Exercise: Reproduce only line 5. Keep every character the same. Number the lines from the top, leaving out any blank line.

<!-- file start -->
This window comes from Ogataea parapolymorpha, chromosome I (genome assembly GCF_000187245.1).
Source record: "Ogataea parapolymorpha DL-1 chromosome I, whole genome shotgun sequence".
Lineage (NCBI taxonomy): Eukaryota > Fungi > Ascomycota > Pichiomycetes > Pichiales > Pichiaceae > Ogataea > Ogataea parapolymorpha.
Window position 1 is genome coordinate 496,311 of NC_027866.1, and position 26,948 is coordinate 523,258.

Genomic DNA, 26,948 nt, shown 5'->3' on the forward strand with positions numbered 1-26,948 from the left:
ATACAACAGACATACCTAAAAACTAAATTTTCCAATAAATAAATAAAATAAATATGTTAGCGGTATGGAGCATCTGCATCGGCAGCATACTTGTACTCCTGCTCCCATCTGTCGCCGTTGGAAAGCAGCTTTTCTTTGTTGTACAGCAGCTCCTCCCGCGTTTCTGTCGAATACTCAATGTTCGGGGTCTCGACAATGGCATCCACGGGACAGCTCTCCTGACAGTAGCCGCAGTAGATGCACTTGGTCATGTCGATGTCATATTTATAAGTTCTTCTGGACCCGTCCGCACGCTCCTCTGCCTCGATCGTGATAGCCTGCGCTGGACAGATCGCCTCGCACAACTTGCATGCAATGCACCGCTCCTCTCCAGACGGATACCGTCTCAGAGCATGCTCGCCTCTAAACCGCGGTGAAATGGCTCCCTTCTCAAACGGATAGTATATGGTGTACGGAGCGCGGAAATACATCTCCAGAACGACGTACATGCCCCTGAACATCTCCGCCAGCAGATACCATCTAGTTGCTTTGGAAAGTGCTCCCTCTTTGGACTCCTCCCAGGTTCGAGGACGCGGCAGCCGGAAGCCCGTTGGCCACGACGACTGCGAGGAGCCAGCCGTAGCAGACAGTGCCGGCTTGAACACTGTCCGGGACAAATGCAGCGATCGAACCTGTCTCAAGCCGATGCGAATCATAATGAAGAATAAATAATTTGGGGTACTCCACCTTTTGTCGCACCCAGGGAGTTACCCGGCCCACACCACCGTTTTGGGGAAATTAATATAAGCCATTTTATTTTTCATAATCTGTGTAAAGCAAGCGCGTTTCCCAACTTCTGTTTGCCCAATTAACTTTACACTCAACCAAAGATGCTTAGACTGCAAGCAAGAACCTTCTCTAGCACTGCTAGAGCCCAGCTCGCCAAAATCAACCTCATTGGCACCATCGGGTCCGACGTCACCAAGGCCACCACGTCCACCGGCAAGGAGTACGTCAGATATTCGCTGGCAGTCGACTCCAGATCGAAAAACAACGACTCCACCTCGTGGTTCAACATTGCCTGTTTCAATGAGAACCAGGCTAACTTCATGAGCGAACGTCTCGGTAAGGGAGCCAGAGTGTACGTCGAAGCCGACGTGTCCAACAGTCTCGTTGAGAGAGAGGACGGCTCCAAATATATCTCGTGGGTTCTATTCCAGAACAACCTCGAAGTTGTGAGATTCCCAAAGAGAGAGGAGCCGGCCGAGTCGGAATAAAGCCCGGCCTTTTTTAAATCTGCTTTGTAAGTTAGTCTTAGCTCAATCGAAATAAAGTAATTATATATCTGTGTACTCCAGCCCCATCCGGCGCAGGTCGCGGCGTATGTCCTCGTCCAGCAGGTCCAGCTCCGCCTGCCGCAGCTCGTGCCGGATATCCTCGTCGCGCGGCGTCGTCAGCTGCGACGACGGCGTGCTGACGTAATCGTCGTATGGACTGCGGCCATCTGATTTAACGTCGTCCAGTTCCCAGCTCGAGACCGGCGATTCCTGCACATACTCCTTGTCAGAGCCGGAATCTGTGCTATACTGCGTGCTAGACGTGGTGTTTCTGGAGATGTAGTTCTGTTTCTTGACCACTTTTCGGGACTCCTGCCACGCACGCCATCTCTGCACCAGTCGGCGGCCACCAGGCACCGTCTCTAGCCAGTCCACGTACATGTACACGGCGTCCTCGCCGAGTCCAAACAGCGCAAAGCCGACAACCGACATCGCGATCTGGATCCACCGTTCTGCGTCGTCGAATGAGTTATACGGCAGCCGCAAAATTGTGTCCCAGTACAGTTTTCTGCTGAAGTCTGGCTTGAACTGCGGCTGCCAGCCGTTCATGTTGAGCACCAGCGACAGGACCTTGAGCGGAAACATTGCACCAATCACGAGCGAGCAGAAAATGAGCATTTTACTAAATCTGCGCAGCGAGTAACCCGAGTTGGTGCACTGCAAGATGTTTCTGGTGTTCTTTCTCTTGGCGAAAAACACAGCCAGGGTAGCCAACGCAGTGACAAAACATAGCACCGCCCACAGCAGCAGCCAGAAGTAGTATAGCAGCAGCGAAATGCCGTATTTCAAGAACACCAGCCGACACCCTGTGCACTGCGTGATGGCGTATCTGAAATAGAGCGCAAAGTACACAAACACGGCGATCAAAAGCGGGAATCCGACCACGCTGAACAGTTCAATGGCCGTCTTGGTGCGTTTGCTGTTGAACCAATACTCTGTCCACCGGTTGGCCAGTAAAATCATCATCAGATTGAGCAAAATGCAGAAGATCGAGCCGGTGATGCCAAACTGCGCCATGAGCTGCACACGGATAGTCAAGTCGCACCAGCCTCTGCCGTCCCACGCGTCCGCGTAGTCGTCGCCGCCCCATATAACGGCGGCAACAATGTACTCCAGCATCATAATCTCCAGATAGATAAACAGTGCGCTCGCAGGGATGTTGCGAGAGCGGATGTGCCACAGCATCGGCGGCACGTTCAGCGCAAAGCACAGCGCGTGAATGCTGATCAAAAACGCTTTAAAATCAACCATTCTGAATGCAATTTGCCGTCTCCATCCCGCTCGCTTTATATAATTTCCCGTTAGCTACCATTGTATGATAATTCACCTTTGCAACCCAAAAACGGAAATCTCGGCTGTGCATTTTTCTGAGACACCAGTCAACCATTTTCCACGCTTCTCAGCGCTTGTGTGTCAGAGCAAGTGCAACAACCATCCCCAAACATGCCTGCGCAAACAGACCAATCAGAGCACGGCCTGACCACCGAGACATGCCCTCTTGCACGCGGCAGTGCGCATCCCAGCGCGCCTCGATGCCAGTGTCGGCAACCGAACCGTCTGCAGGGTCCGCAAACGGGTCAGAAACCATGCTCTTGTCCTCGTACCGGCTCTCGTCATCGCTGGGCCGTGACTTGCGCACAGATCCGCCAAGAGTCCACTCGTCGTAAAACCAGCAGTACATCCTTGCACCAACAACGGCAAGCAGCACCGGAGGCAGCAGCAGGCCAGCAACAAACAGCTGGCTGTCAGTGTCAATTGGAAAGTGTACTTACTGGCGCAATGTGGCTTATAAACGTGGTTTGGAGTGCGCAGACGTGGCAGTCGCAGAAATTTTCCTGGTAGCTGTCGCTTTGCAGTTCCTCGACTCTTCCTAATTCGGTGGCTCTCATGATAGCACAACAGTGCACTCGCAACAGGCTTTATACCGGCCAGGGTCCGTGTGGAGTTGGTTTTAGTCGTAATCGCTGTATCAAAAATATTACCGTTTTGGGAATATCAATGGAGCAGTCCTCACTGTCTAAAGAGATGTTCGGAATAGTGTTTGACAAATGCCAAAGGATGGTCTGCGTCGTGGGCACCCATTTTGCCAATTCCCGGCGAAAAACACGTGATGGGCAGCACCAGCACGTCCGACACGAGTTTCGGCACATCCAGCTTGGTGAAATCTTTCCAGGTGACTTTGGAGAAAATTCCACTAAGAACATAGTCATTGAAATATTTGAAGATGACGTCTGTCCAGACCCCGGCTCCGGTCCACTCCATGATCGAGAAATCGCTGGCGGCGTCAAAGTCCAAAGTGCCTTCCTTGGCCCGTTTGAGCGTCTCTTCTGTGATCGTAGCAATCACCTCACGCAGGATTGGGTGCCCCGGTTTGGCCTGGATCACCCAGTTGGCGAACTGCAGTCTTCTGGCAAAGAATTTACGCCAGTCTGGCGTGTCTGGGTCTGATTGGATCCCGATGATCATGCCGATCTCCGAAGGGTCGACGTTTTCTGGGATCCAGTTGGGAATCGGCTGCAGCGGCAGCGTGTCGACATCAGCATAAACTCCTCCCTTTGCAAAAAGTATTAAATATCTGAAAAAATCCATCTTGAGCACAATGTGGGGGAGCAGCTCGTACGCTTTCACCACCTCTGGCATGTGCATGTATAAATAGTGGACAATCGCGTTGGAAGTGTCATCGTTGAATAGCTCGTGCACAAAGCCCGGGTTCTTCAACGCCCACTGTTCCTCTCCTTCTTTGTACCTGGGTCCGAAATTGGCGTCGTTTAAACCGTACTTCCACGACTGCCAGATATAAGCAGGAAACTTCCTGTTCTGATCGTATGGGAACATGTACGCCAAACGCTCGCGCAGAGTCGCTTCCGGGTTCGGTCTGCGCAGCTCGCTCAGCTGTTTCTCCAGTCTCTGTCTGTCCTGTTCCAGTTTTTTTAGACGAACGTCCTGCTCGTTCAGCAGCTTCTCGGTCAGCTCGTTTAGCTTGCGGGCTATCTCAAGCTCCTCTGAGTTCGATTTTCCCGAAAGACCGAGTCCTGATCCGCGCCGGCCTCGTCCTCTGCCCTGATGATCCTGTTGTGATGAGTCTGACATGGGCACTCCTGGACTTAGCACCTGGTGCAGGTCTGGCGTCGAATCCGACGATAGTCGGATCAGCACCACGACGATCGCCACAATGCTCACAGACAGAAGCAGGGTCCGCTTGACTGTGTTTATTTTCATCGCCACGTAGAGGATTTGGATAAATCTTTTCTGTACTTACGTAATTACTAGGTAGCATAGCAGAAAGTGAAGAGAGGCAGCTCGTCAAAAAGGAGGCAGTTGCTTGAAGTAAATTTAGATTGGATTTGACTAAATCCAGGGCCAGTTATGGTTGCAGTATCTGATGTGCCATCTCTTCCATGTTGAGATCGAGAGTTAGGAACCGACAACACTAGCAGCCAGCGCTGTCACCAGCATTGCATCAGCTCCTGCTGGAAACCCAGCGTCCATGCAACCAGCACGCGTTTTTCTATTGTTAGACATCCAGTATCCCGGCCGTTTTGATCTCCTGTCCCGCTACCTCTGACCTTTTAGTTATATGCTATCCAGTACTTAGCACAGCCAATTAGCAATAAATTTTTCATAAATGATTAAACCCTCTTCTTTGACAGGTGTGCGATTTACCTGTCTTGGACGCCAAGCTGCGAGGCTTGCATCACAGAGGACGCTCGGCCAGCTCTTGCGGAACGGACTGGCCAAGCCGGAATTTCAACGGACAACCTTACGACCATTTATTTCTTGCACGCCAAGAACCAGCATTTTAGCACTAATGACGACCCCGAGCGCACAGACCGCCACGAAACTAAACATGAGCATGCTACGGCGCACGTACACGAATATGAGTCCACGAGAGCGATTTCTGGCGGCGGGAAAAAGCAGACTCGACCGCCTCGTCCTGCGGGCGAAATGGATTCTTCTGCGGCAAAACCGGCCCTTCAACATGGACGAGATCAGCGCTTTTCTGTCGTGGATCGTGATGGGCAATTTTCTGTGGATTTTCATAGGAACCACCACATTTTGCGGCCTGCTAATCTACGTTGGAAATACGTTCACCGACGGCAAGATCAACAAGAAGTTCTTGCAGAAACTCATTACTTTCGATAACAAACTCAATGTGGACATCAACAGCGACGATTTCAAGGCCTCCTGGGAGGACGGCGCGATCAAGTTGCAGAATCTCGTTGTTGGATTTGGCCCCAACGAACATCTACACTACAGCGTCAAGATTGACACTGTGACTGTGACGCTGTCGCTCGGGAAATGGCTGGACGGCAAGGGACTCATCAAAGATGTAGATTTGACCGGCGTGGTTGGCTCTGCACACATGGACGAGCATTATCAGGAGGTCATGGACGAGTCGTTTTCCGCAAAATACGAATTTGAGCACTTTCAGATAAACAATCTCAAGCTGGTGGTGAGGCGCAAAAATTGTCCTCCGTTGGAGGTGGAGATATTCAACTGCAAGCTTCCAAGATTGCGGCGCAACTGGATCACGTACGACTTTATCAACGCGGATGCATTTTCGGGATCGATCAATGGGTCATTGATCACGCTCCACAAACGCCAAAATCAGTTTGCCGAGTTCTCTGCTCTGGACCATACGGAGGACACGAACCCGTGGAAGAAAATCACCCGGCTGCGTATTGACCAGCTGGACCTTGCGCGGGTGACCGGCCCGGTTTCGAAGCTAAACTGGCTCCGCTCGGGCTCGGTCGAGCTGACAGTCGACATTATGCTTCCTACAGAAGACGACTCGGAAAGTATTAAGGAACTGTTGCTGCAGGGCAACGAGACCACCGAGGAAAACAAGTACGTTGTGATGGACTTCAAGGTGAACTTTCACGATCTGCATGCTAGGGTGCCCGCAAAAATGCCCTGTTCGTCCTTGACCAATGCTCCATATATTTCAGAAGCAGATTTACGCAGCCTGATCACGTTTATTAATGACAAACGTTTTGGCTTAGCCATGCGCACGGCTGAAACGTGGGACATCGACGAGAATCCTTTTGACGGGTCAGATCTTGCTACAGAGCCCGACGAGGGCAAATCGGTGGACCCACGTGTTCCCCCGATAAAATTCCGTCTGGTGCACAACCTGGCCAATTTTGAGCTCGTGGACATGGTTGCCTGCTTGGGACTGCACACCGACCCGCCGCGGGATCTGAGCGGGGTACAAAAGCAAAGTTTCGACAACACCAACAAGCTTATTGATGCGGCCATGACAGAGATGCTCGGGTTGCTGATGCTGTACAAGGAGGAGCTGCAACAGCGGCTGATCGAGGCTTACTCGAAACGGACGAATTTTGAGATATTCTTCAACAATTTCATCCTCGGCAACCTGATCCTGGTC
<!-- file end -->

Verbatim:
Genomic DNA, 26,948 nt, shown 5'->3' on the forward strand with positions numbered 1-26,948 from the left: